Creative Bits recently sat down with Rob Janoff...The original designer of Apple's logo. Below is a snippet. Click here to read the full interview
.CB: When did you design the original Apple logo with the colorful stripes?RJ: Early 1977. The agency got the account (Apple) sometime January. The logo was introduced with the new product Apple II in April of that year.CB: Were you working for an agency at the time?RJ: Yes, I was working for an advertising
and public relations agency called Regis McKenna and I was an art director.CB: Have you met Steve Jobs?RJ: Sure. The first time must have been that first year. It was before he was getting his company started. So it was just Steve Jobs, Steve Wozniak and Mike Markkula. His was the elder guy who corralled these young entrepreneurs. And I think it's because Mike Markkula is how the account wound up at our agency. He was friends with my boss Regis McKenna.CB: Did you get a brief from them?RJ: Really there was no brief. But the really funny thing was the only direction we got from Steve Jobs is: "don't make it cute". There were briefs on subsequent jobs. First there was the logo, then there was an introductory ad and a sales brochure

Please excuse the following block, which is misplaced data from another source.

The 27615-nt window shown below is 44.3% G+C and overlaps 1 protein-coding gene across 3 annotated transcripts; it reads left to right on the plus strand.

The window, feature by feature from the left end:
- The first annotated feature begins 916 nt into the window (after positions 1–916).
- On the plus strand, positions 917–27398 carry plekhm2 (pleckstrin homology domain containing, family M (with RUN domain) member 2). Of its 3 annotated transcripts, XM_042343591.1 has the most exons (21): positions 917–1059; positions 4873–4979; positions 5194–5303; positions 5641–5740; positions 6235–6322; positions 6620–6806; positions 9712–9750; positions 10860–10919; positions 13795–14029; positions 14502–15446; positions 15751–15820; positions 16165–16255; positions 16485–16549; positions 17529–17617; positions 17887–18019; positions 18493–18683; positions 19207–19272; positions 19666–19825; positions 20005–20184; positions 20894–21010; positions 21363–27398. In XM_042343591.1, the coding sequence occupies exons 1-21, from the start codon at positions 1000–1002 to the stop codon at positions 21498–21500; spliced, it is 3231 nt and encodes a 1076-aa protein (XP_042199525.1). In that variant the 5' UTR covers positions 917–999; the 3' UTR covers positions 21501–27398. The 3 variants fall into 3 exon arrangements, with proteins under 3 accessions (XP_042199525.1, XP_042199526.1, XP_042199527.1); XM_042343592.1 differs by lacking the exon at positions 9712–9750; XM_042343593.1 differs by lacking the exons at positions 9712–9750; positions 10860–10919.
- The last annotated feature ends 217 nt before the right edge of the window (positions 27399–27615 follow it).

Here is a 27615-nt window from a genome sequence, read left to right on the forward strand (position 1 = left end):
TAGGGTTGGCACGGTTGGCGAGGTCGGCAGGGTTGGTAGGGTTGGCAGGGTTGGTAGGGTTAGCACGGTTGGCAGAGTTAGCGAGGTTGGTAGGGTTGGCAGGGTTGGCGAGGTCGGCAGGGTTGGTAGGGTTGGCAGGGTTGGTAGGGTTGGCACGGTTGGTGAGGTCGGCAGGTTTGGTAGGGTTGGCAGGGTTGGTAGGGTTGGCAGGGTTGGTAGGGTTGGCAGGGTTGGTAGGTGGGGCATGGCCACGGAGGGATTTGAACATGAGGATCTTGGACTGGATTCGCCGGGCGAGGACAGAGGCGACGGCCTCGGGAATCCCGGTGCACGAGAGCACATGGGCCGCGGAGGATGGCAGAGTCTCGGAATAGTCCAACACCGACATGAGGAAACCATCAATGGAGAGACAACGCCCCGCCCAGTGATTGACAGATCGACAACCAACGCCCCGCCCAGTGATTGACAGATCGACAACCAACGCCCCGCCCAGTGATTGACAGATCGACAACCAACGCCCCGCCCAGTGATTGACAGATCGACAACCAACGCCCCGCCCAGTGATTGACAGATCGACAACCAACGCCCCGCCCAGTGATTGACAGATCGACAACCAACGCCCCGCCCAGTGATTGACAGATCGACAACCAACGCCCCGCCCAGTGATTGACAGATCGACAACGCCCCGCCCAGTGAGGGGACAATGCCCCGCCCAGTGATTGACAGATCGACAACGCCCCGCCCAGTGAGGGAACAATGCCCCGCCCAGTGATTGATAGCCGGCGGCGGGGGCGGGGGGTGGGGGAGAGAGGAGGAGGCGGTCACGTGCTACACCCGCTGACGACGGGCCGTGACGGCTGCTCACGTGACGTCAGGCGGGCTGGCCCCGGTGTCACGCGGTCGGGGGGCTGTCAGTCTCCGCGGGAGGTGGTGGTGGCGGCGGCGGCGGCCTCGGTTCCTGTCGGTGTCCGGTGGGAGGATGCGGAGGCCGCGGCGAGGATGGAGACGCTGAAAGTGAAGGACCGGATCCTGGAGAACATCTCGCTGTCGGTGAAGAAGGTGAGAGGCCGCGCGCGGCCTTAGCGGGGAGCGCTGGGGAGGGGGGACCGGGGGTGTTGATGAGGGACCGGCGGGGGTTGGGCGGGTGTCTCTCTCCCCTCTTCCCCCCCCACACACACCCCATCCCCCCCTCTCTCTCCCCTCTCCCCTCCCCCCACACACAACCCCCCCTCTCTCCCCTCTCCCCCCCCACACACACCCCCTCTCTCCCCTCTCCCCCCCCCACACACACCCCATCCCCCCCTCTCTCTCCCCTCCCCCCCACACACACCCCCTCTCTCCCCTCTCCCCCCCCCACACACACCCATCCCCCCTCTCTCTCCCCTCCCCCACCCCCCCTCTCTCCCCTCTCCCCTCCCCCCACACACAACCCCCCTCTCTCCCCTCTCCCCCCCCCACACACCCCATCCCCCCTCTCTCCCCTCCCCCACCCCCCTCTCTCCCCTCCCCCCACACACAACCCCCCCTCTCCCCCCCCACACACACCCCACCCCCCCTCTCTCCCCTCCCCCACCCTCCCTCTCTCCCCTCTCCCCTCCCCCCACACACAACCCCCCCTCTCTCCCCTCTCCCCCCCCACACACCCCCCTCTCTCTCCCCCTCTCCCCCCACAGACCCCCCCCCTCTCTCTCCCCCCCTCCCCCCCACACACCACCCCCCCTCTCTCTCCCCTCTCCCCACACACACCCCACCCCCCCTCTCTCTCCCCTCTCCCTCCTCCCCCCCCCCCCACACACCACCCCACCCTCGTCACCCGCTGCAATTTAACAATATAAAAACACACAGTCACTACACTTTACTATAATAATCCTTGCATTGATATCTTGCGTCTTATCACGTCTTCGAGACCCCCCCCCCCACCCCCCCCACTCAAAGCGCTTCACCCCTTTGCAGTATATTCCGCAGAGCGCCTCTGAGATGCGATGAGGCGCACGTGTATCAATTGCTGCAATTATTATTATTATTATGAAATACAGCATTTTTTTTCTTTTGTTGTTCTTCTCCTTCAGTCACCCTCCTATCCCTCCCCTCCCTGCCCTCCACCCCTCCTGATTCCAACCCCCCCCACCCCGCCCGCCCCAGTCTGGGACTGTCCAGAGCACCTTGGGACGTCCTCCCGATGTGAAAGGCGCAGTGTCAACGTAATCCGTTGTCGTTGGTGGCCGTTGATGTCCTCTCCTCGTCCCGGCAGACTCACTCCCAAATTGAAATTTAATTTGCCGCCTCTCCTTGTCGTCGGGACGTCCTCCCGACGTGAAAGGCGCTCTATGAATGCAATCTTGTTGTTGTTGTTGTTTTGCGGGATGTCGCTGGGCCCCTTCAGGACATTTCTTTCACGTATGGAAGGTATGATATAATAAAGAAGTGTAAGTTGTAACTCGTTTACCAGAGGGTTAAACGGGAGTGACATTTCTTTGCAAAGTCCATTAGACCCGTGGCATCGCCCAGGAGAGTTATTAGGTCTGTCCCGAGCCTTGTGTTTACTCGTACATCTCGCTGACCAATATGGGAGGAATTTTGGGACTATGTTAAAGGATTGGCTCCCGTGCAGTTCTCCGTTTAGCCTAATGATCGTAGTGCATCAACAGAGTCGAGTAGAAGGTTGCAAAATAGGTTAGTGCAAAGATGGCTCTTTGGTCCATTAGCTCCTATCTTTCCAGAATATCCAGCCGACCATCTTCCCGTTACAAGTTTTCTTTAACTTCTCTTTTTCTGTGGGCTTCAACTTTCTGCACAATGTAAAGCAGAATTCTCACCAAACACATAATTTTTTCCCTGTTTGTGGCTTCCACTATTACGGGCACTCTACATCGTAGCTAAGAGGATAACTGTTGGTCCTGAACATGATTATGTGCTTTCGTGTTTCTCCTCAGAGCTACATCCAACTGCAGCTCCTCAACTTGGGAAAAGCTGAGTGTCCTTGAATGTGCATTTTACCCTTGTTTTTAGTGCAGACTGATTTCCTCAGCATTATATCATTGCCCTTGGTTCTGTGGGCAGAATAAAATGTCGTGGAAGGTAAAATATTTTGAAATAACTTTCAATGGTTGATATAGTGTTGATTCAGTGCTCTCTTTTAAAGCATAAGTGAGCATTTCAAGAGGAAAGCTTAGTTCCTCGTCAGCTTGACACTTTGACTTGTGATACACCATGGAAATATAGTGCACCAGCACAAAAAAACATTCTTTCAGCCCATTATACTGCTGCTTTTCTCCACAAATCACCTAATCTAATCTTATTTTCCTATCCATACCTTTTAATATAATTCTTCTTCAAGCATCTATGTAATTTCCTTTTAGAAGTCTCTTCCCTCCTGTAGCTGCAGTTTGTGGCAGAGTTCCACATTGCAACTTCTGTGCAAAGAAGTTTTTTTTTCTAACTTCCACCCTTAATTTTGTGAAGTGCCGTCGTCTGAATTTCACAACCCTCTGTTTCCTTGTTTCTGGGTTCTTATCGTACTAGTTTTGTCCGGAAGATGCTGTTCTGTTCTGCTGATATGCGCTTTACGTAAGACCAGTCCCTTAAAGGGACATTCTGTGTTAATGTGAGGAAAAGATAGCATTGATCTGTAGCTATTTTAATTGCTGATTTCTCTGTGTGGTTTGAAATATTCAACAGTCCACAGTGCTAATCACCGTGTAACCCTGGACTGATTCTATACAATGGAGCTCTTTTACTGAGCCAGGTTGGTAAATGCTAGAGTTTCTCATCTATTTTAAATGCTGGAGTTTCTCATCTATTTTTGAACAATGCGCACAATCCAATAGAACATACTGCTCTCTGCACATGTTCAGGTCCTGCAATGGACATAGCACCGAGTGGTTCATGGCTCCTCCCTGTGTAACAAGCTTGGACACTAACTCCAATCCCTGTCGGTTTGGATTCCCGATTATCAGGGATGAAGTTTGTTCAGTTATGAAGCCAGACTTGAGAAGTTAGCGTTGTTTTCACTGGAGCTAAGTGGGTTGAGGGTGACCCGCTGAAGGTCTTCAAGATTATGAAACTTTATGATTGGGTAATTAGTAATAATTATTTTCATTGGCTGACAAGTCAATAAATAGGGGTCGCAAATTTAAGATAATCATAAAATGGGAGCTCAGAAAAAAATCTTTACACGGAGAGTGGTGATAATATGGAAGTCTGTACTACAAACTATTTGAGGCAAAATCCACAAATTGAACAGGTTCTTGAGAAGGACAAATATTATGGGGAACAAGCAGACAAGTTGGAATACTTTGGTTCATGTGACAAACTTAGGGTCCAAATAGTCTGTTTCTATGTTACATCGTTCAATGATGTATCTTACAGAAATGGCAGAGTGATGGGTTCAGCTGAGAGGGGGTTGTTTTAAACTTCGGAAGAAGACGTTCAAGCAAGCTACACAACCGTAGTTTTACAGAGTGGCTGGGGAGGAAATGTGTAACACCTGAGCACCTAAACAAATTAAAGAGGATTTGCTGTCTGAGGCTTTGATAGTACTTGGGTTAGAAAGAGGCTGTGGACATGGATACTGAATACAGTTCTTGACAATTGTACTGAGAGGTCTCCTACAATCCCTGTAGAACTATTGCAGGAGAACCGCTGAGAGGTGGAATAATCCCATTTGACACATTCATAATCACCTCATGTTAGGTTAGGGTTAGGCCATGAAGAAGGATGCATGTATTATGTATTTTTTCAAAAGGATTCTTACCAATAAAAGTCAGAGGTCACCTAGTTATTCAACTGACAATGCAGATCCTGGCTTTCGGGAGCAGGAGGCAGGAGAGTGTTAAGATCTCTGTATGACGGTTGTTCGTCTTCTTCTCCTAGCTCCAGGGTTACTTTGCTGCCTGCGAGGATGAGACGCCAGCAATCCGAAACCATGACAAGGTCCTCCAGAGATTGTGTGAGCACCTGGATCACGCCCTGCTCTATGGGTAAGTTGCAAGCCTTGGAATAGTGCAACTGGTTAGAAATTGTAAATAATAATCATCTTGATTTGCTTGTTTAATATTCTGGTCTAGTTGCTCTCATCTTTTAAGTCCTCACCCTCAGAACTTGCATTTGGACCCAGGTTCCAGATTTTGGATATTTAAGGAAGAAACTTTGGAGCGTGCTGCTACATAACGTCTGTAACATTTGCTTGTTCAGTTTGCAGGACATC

for the upcoming introduction. But it was pretty lose at that time. There was a previous logo to my logo. It was a logo done by Ron Wayne who was a very brief partner of the two Steves early on. He later took a buy-out, because he was a little concerned about the financial obligations he might have. He had a young family and the other guys didn't. Ron did a pen and ink drawing of Sir Isaac Newton sitting under an Apple tree with a poem all around the border. And, I think when Steve Jobs started to get serious about the Apple II and getting a prototype for the design of the shell he realized that logo would not do. So he needed a new logo.
CB: How many versions did you do for the presentation?RJ: We presented two versions of the logo. One with and one without the bite. Just in case he thought the bite was too cute. Fortunately he went with the one that gave it the most personality with the bite. Frankly it was a no brainer and you would miss the mark if you don't show some kind of an apple. When I presented I showed him several variations. Striped version, solid color version, metallic version. All those with the same shape.CB: So even then you knew you needed a solid color version and a metallic version?RJ: Yes, you kind of had to. When you're doing printing of either one or two color you need to have some way to go and I realized that the stripes would not always get it. The stripes really didn't work as a greyscale halftone. ...for full interview, click here.